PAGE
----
While an absolute or conditional discharge is not an available disposition for aggravated assault, sentences for this type of offence may include one or more of the following: a suspended sentence, probation, a conditional sentence order, or reformatory and penitentiary jail sentences. Sentencing is a very fact-specific analysis that must be assessed on a case-by-case basis. 

The circumstances of the offender and the circumstances of the offence will impact the type of sentence one may receive if found guilty of aggravated assault. 

ways to beat assault charges

Ways to Beat an Assault Charge

If you have been charged with assault, there are several defences available, including the following:

  • Issues with proving identity
  • Raising a reasonable doubt
  • Lack of intent
  • Consent for the use of force or consensual fight
  • Self-defence
  • Plea bargain for reduced charges
  • Charter Rights violations/other procedural mistakes

Issues with Proving Identity

Like in many criminal cases, the Crown Attorney must prove the identity of an accused person in relation to an assault charge. In some cases, there may be issues proving the identity of the accused, including whether witnesses could properly identify the accused or if there were issues with the quality of surveillance footage. These types of issues are more common in cases involving parties that are unknown to each other, like a bar fight between strangers.

Raising of Reasonable Doubt

Any one charged with assault is presumed to be innocent until proven guilty. The Crown must prove your guilt beyond a reasonable doubt. A skilled assault lawyer can effectively raise a reasonable doubt concerning the charges against you by attacking the credibility and reliability of witnesses and other evidence.

Lack of Intent

One common argument is that the alleged assault was a reflexive response to an external stimulus or an unintentional force. This argument aims at the intent requirement in an assault charge. The touching or application of force that takes place in a crowded bus is an example of accidental or unintentional application of force. 

Consent for the Use of Force

Consent is a critical factor in an assault charge. Section 267 of the Criminal Code of Canada states that force must have been applied without the other party’s consent. In other words, if the accused can prove that the complainant consented to the force, for example, in a mutual fistfight, there was consent given, and therefore, no assault was committed. 

self defence can help beat assault charges in Ontario

Self Defence

Section 34 of the Criminal Code states that a person is not guilty of an offence if:

(a) There was reasonable grounds to believe force or threat of force was being used against them or another person.

(b) Assault was committed with the purpose of defending themselves or another person.

(c) Act was reasonable in the circumstances.

Several factors are considered by a Court when one puts forward a self defence argument, in order to determine whether the act committed was reasonable including, but not limited to the following: imminence of the force, the nature and history of the relationship, the nature of the force or threat of force, whether any party used a weapon, the size, age and gender of the parties, the proportionality of the person’s response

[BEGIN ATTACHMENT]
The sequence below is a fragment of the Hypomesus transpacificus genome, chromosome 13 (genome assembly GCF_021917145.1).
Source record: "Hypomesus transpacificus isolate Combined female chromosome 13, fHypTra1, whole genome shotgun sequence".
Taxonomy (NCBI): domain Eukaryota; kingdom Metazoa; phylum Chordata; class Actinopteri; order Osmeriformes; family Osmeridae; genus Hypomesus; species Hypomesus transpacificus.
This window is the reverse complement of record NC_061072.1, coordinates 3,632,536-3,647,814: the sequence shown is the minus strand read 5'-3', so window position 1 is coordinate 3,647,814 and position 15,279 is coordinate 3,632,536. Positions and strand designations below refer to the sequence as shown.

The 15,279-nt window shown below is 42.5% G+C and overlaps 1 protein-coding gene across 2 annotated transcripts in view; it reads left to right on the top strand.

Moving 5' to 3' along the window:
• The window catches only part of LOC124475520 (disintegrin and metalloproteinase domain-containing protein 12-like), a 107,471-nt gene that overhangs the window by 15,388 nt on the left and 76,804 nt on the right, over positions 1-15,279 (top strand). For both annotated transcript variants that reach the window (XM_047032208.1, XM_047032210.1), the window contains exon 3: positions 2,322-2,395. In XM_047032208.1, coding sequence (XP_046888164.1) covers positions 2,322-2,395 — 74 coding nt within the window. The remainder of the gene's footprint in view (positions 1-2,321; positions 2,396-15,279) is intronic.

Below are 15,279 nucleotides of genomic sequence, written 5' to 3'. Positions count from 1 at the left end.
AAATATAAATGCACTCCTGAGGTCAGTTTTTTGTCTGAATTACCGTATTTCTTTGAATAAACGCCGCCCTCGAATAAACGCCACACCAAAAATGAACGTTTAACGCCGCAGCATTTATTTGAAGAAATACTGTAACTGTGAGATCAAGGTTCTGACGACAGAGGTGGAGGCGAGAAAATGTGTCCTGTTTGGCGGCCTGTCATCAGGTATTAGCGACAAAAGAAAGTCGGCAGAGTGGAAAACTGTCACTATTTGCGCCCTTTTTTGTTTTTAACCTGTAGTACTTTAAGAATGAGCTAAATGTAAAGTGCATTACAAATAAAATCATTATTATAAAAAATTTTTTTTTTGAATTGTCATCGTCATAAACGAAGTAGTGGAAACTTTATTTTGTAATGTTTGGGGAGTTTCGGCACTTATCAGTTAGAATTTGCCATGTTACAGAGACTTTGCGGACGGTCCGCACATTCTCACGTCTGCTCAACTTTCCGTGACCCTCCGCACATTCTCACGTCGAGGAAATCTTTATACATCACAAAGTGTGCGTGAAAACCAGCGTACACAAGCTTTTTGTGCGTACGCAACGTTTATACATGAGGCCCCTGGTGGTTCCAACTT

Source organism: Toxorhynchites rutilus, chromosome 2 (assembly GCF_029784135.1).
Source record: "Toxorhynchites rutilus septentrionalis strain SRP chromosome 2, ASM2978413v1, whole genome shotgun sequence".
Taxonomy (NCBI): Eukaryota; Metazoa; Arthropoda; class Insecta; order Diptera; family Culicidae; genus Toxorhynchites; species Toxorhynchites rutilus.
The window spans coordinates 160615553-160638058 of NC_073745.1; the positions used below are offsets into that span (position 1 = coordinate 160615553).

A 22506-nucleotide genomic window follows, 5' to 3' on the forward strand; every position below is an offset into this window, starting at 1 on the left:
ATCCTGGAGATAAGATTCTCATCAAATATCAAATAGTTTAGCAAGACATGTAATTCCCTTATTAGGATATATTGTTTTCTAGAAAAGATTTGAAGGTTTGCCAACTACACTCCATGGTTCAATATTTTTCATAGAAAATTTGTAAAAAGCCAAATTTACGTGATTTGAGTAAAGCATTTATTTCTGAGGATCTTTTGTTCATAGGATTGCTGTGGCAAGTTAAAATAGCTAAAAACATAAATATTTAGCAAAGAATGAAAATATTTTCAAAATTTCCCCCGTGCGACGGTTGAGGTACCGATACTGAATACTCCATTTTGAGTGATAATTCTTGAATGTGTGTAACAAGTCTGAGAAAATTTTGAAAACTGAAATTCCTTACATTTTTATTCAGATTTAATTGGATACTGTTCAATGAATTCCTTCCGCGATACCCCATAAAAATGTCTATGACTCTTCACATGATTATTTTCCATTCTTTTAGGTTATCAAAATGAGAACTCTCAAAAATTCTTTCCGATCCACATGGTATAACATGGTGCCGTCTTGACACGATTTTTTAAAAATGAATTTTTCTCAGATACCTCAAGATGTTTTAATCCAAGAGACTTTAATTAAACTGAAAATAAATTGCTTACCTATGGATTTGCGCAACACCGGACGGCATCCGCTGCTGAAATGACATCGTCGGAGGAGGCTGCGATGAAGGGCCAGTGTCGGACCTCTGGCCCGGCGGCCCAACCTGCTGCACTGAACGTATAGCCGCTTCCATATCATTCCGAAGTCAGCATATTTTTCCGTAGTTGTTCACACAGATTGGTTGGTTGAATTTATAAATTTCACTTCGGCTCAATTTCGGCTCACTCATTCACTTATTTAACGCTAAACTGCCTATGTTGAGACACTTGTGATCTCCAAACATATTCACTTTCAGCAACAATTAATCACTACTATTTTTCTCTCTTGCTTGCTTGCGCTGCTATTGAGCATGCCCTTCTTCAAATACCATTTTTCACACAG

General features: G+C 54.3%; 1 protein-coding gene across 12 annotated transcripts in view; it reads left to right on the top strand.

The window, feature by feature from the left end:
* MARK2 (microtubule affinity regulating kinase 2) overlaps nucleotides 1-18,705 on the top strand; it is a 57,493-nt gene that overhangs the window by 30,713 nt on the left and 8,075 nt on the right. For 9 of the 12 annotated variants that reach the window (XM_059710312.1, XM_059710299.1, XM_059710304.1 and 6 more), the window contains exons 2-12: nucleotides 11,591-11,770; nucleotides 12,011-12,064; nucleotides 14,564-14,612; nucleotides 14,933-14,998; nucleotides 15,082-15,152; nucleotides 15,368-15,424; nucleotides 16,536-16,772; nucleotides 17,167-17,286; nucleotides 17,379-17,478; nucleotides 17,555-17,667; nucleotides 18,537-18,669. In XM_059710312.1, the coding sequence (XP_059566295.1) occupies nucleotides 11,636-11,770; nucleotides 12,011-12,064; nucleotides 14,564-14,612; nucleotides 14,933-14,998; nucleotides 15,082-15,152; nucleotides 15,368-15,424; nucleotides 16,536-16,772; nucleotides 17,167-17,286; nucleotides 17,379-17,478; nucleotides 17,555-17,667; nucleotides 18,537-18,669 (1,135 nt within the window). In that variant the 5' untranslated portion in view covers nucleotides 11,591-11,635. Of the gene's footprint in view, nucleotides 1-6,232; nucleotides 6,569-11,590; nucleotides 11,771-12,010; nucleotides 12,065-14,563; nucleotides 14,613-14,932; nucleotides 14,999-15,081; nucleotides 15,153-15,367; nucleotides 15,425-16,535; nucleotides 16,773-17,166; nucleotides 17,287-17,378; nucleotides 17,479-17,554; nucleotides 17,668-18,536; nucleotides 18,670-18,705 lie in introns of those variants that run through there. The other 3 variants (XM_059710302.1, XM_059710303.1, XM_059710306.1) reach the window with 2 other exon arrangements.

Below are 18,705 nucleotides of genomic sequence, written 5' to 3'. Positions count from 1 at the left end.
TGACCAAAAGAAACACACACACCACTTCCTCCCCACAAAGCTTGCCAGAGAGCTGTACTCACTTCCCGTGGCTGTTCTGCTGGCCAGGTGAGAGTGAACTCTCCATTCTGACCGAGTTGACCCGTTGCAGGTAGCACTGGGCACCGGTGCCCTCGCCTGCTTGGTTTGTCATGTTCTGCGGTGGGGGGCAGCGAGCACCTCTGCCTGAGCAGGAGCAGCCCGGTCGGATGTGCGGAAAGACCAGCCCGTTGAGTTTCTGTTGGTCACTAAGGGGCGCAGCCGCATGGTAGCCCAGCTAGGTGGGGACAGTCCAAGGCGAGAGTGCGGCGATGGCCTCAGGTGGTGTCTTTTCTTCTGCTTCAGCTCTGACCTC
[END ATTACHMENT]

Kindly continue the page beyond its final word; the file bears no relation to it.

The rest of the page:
De Minimus

The doctrine of de minimus stands for the proposition that the law does not care for small or trifling matters. Non-consensual or incidental touching amounting to a trivial assault can be subject to a de minimus finding. For example, a small push in a small space where the accused does not have any alternative route to exit or minor contact in the midst of a heated argument. 

Plea Bargain for Reduced Charges

Issues in the Crown’s case can be used by a criminal defence lawyer to negotiate a potential resolution with the prosecutor. This can result in reduced charges, an agreement regarding the factual circumstances of the assault, avoiding a criminal record and ultimately resulting in a more favourable outcome. 

Charter Rights Violations

The court takes Charter rights violations very seriously. If a Charter violation is established, such as an unwarranted search or seizure, the Court may exclude evidence which may ultimately lead to an acquittal. 

How Can A Criminal Lawyer Can Help You

Assault charges are serious and carry severe consequences. If you have been charged with either type of assault, please consult with an experienced criminal defence lawyer immediately. 

Just because you have been charged with an offence does not mean you are guilty. The prosecution must prove all elements of your criminal charge beyond a reasonable doubt. 

Farjoud Law has an outstanding track record defending clients charged with criminal offences. We are dedicated to professionalism, client services and passionate advocacy. 

If you or a loved one have been charged with criminal offence, do not hesitate to call Farjoud Law at 647-606-6776 to speak directly to a criminal defence lawyer who personally answers all calls 24 hours a day, 7 days a week or fill out our convenient online form